In today’s modern workplace, bilingualism is no longer simply a unique trait—instead, it’s growing into a necessary part of business for employers and employees alike. Speaking two (or more) languages can improve collaboration and ease communication, making projects big and small much easier. How can you, an employer or employee at a company of any size, improve your language skills in a way that benefits you as well as your company as a whole? Fortunately, there are several helpful resources available to you—and we’re going over a few of them in today’s blog.
One of the best resources available for language training in the workplace comes in the form of group classes or sessions that aim to teach the language in a collaborative setting. This type of training mimics the merits of a classroom setting, where participants learn the same concepts at the same time (leading to improved accountability) and can practice with or bounce ideas off one another. If you want to ensure that your team is, in fact, learning and staying on the same page when it comes to a foreign language, group training (in or out of the office) might be something to consider.
There is, of course, something to be said about individual practice as well. This type of instruction will often come in the form of programs or phone applications that require daily practice, even if it’s just a few minutes a day (depending on the specific program and the user’s needs). These programs might be free for employees to use, or they might be provided by the business. In any case, individual practice provides a great foundation for getting to grasp a language—but it might require additional practice and immersion to become as effective as possible. If your employees are using individual programs to better their language skills, encourage them to check in with you or one another with questions or other needs.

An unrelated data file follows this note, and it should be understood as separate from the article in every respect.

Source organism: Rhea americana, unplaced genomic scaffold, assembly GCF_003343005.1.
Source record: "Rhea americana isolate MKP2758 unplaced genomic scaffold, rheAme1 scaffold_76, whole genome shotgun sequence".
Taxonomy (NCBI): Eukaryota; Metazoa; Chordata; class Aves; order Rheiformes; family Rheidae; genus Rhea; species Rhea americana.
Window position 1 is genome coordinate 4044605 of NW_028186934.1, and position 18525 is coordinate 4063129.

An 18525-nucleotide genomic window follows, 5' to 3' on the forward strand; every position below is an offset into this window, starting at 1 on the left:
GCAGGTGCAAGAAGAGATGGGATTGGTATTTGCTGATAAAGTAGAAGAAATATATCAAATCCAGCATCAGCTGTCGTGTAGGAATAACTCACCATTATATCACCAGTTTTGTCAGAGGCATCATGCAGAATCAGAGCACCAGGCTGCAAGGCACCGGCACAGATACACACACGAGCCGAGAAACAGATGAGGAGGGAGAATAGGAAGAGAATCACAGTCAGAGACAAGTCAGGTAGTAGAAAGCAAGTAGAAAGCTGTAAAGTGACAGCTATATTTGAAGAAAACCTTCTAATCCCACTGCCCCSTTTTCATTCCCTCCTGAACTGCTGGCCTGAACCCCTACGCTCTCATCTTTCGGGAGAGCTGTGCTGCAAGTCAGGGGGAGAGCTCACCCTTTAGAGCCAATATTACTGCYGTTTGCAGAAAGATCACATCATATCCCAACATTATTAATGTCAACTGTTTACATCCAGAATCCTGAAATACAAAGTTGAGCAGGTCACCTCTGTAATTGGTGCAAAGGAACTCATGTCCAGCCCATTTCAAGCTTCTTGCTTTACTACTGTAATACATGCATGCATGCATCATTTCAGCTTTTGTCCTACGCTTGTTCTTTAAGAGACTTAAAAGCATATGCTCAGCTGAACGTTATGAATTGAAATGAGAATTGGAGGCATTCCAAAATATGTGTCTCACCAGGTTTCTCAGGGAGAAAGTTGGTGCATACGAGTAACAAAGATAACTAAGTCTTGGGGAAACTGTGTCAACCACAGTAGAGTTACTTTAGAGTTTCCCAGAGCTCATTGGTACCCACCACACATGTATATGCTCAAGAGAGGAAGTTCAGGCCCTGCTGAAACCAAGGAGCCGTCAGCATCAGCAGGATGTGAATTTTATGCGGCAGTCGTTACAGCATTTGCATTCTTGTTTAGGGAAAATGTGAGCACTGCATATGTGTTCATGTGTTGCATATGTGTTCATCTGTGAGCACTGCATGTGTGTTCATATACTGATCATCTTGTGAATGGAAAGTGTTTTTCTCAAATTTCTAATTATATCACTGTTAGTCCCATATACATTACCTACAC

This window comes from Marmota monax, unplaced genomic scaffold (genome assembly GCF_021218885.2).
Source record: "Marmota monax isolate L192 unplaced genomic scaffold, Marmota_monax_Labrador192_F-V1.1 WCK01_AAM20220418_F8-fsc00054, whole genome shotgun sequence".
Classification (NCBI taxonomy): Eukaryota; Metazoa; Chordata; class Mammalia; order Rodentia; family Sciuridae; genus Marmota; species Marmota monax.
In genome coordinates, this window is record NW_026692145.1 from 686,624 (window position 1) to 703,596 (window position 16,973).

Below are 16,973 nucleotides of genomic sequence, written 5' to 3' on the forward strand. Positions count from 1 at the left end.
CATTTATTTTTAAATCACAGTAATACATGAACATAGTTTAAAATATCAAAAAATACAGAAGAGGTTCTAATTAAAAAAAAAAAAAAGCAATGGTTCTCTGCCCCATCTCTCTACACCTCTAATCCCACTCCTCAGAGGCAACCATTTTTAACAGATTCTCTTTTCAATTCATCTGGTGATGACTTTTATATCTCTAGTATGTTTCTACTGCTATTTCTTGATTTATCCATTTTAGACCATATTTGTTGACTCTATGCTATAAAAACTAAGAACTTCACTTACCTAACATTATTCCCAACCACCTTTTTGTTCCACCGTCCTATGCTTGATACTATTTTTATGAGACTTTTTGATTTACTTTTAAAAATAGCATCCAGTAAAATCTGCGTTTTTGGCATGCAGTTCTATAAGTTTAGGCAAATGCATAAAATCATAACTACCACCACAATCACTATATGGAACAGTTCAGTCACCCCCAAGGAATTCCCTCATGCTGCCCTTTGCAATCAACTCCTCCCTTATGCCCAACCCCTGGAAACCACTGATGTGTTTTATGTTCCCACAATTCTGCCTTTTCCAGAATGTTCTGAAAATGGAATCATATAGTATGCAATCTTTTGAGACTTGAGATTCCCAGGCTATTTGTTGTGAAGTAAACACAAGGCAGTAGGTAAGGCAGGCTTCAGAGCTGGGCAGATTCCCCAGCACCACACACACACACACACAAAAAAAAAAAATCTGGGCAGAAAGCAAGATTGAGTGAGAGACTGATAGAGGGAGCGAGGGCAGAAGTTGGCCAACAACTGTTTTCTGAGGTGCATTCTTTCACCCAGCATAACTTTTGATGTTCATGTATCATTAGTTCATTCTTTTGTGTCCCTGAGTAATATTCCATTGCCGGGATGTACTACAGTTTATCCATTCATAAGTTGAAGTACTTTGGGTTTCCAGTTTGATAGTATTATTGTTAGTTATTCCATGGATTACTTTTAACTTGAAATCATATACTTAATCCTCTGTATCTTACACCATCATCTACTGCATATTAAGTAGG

Immersion in industry-specific use of language
As we’ve just mentioned, immersion is the key to learning any language—in other words, if the language is not used by and around the learner, it’s not as likely to “stick” in their mind. Encourage employees to practice their language skills at work when discussing job-specific terms which will, of course, vary depending on your industry. Put them in situations where they can collaborate with native speakers on the job so that they can get a sense of how the language should truly be spoken.
We hope that these resources help you and your business grow in meaningful, productive ways. And as always, if you’re looking for an experienced attorney who can navigate the language barrier, call our office today—we’re equipped to help in situations that span across cultural and lingual lines.